Monk and Goddess Exchange Bodies

In the Buddhist scripture Vimalakirti Sutra, Chapter 7,a Buddhist monk named Shariputra exchanges bodies with a celestial goddess; he takes her body and she takes his. The spiritual teaching of this story demonstrates that the mind of awakening is beyond gender or physical form, but the episode also invokes gender fluidity, as well as refuting the notion that men are superior to women. These ideas were radical two thousand years ago when this text was written, and are still in flux today.

Some ancient Buddhist sects held that in order to be fully enlightened, a woman must first be reborn … Read More

Three Weeks in a Coma

In the summer of 1999, I fell ill with a high fever and terrible headache.  Soon I was too dizzy to walk.  My wife drove me in the middle of the night to the ER, where, as they began tests, I quickly faded from consciousness.  A brain scan showed I had encephalitis, a dire illness that often leads to death, blindness, or paralysis.  For three weeks I lay in a coma, unresponsive to any outside stimulus.  My irises didn’t even respond to bright light—a condition I was later told was “not compatible with continued life.”  In other words, as far … Read More

The Great Man and the Shrieking Woman

We say “Mother Earth,” acknowledging “the feminine” energy of our planet which gives birth to all life, as a mother gives birth to her children.  This mother earth is now being rapidly degraded and destroyed by a crisis of climate caused by human-created runaway technologies. While it may be obsolete to assign certain aspects of nature or the world to either masculine or feminine energies, that is how the mythological viewpoint of the ancient world saw it. If earth is the mother, the feminine, then could the forces destroying it be, in a mythological sense, attributed to the masculine? The … Read More

Buddhist Approach to Disagreement

It was the summer of 1971.  I was living at Tassajara Zen Mountain Center—the first Zen monastery in America.  Its founder and resident teacher, Shunryu Suzuki, was a Zen master or Roshi from Japan who had come to America to teach meditation to Americans, mostly young.  One of those young Americans was Richard, well-known among us as a non-stop talker and a fervent proselytizer of brown rice as the perfect spiritual food. 

One afternoon I came across Suzuki Roshi and Richard in the courtyard, and Richard was, as usual, talking animatedly.  “Wouldn’t you agree, Suzuki Roshi, that brown … Read More

Buddha: From Warrior to Peaceful Monk

When most people think of Buddhism, their first associations are probably of meditation or peacefulness.  These associations are not incorrect, but they are not the whole story.  Siddhartha Gautama, a clan prince of 5th century B.C. India, was indeed a world-renowned spiritual leader known as the Buddha, but what is less well known is that according to scriptural accounts of his life, he was born into a ruling warrior caste and as a young man lived a privileged existence “wholly given over to pleasure.”  He was also a warrior, “surpassing the prowess of the most expert archers of the … Read More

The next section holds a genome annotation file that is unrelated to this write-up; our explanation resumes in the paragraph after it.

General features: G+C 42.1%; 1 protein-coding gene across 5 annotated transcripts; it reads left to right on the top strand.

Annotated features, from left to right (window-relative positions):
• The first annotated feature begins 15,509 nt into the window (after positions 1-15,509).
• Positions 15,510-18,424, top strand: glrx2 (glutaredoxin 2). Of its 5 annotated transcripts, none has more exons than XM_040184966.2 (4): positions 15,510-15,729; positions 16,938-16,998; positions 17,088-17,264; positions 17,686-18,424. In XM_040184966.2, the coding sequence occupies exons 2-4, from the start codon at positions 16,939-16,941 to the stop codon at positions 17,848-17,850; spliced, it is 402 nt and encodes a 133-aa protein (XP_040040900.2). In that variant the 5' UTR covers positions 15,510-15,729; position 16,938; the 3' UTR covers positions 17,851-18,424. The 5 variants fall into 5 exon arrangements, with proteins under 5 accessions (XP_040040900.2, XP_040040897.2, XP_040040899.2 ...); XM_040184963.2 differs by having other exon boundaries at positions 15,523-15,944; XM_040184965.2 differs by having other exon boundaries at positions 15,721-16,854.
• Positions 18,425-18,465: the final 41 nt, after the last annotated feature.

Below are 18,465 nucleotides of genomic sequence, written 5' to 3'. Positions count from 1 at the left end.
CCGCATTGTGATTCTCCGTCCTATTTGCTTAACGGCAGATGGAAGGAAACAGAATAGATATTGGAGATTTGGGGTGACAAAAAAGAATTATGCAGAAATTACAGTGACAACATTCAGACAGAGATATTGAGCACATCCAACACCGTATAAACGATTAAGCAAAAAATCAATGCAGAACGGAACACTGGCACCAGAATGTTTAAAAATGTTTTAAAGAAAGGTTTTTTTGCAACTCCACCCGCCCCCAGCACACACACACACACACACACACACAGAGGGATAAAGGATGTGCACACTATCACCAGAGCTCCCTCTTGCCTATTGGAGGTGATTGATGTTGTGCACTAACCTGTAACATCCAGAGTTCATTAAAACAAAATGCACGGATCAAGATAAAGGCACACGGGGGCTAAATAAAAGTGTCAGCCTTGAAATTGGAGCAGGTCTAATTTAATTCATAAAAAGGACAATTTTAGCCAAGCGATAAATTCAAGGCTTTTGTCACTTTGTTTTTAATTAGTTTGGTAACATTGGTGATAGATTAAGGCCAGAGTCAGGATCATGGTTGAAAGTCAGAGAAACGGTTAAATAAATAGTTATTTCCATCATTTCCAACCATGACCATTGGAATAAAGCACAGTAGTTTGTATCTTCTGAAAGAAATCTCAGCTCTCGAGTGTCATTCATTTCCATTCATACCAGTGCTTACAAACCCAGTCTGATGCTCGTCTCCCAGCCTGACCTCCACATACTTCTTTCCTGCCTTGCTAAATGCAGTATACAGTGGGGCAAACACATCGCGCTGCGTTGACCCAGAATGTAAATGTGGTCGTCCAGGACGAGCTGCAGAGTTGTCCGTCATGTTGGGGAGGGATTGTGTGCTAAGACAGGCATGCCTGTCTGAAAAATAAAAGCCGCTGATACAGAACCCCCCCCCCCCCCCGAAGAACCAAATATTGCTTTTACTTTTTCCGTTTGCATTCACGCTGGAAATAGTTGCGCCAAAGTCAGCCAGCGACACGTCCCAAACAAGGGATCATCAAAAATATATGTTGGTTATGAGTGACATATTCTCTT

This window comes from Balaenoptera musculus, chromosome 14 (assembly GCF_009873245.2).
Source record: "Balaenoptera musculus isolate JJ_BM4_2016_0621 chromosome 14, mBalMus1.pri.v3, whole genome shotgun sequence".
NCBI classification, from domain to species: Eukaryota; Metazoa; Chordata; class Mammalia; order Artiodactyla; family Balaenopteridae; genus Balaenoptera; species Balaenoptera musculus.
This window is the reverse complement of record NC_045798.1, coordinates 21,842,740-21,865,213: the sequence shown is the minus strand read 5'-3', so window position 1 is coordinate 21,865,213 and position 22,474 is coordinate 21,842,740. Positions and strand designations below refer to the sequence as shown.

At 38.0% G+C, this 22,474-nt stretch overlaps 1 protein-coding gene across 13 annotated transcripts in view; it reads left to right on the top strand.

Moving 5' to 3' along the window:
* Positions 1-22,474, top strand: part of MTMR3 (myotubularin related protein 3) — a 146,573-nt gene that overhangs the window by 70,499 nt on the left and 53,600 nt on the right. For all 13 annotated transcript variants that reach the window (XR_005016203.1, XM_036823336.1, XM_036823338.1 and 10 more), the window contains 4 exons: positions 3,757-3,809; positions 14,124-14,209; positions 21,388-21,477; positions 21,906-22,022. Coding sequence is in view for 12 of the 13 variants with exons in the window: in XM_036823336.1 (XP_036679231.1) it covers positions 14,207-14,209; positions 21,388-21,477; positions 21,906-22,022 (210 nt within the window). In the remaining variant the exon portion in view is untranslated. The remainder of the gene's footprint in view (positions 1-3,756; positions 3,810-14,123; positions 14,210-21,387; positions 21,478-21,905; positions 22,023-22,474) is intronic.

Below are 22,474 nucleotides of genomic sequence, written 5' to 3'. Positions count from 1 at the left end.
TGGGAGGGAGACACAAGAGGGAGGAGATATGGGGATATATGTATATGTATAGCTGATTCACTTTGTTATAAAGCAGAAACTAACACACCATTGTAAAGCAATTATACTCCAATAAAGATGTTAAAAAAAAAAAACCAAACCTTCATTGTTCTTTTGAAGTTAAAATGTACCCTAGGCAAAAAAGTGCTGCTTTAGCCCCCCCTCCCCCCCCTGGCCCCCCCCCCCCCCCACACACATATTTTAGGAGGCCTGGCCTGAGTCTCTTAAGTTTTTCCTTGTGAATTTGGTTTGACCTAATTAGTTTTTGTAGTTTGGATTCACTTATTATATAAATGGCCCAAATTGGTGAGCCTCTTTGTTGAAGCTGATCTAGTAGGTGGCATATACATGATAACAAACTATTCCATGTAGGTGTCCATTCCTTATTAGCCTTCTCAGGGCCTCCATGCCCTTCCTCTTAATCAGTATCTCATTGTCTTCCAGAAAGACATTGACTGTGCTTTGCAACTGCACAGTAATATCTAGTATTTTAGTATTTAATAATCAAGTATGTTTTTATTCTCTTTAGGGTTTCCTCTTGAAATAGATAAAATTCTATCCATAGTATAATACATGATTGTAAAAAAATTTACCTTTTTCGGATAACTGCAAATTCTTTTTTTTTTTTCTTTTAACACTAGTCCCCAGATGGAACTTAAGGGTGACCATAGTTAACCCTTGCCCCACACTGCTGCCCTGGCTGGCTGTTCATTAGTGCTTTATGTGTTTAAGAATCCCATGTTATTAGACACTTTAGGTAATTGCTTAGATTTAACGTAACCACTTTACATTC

Deconstructing Language of Maleness

My focus today is on one phrase from the conventional language of maleness: “Be a man.”  I don’t remember if anyone ever explicitly said this to me.  I don’t remember my father saying it, or my teachers or P.E. coaches.  But I’ve heard it all my life; It’s in the very air I breathe–part of the landscape of male language.  And it is loaded with coded, subterranean meaning, beyond the explicit meaning of the words. It doesn’t just mean “be a person of male gender.”  That’s the least of it. The phrase reverberates with patriarchy and privilege.  From that perspective … Read More

The Final Mountain–My New Book on Aging for Men

The Final Mountain: A Guide for Men

It’s been a while since I’ve posted a blog on this website—several months, in fact.  During that time I’ve been hard at work on my new book, whose working title is now The Final Mountain: Aging with Honor and Dignity: A Guide for Men. One mission of this book is to strengthen intuition and emotion in aging men, and help them redefine what it means to be a man in the last third of life.

This new book follows on my 2012 book Aging as a Spiritual Practice. That book was … Read More

The Decades of Aging

The process of aging is not a smooth, continuous trajectory from youth to old age.  It happens in several distinct, identifiable steps or stages.  These stages are actually demarcated by significant life events—the last child leaving home, a promotion, retirement—but colloquially and emotionally we tend to think of aging’s stages as decades: our fifties, the sixties, the seventies, the eighties, and beyond.  A birthday with a zero—my God, I’m fifty!—is a major, often bittersweet, signpost.   While everyone’s path of aging is unique, each decade has characteristics common to most people in them.

In my book-in-process Men Aging Well, I have … Read More